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Newly tilled plot, Winter chicken plan?

 
Leela Olson
Posts: 17
Location: Deering, NH
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I could use some advice on what to do with a newly tilled plot (former garden area right in back of my home) It was very compacted. I don't want to leave the soil bare!

65' X 65' area. Sandy/loam soil, some is in pretty decent shape from this being a garden area previously.

I currently have 58 or so chickens, not all in one flock, but about 4 separate groups. I have coops for them to reside for winter, but want to put them to work.

The original plan was to build my raised beds this fall so they will be ready for early spring planting, but now I am rethinking (soil fertility, amendments, $ etc)

I would like to come up with a plan to possibly cover crop the area I'm in Zone 5a, New Hampshire US.

Would love some advice on setting up a winter housing option OVER the area for the chickens, perhaps some hoop houses with coops inside.
I have 4 horses, and access to compost, in various states of decay. I've used most of my finished compost for the year already.

Here are some of my ideas;

1.) Cover crop area (not sure with what crops?)
2.) Place 2-4 hoop houses with coops inside over cover crops, possibly on skids so I can move if not frozen to the ground. Pallet compost bins in each hoop.
3.) Build some raised beds (wooden sides or just earth mounded) Sheet mulch style so they will be ready for spring. Don't put chickens on this area. But put them in hoops on ground I plan to convert to raised beds later.
4.) Spread compost over entire area, mulch heavily and place hoops over area, letting them compost and work area until spring.

I would love more ideas and input!

Thanks very much,

Leela
 
Thekla McDaniels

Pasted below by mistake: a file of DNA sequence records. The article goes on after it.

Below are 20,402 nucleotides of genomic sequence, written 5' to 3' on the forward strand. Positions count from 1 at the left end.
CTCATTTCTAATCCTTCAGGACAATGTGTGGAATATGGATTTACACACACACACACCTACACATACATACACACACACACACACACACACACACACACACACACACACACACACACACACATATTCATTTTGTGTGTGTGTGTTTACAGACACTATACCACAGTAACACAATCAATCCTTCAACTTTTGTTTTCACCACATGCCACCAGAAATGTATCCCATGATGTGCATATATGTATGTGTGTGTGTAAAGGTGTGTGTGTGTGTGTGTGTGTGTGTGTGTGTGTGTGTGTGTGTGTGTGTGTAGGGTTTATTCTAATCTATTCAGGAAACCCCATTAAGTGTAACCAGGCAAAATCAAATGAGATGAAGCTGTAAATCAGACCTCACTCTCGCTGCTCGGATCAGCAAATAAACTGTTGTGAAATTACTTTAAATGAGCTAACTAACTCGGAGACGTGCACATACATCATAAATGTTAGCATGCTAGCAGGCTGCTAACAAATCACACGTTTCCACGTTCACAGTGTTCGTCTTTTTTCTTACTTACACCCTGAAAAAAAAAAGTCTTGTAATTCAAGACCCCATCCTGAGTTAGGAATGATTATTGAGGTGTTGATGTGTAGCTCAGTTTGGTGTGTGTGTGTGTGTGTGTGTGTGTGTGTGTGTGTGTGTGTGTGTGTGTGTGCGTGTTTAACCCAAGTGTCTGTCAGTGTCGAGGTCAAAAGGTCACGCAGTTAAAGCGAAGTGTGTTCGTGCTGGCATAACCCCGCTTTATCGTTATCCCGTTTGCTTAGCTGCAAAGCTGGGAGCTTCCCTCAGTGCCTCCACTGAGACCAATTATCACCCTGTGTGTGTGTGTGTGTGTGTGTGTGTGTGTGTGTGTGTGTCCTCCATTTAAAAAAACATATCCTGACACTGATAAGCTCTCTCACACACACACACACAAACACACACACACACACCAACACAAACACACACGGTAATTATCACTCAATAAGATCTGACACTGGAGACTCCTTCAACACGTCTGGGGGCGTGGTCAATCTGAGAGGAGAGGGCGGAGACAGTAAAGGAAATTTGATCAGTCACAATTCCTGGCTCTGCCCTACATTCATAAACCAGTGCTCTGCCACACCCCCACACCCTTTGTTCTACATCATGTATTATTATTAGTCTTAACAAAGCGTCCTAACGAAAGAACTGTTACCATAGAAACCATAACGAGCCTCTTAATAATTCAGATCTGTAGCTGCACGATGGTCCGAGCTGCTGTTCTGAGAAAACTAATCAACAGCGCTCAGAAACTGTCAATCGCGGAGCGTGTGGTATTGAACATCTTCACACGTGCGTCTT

gardener
Posts: 1521
Location: Grand Valley of Colorado's Western Slope
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Hi Leela,

I just seeded oats beans and sunflowers today, they're destined to be goat fodder, and cover crop soil enrichment later this fall, weed prevention now. I don't know a lot about NH growing conditions, but I think there are a lot of plants that germinate and grow as the fall comes on, and chickens would love to eat them for you.

There are systems where people gather restaurant waste and produce trimmings to "compost". They pile it up and let the chickens scratch through it. Would this work inside the hoops this winter?

Now that I think of it, Justin Rhodes had a piece on how to cut chicken feed costs right down to nothing. He is currently working on "permaculture chickens" a movie and book that was funded through kickstarter. Here is his website. http://abundantpermaculture.com/ You could probably find lots of helpful ideas there, and possibly you would want his movie or book, which should be done before the snow flies - unless it's early this year.

Thekla
 
Ron Helwig
Posts: 107
Location: New Hampshire
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forest garden hugelkultur tiny house
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Thekla McDaniels wrote:
There are systems where people gather restaurant waste and produce trimmings to "compost". They pile it up and let the chickens scratch through it. Would this work inside the hoops this winter?


I'm near Raymond NH so the same climate. We have been doing this for a year now, getting a big bucket of veggies (sometimes with some pasta, rice, various fruit - all organic) every day. During Winter it is hard work, especially mucking out the no longer moving coop & run.

But the chickens do love it! Every day when I return from the restaurant they swarm the truck and get in the way when I bring the bucket down - it makes me feel like a chicken pied piper
 
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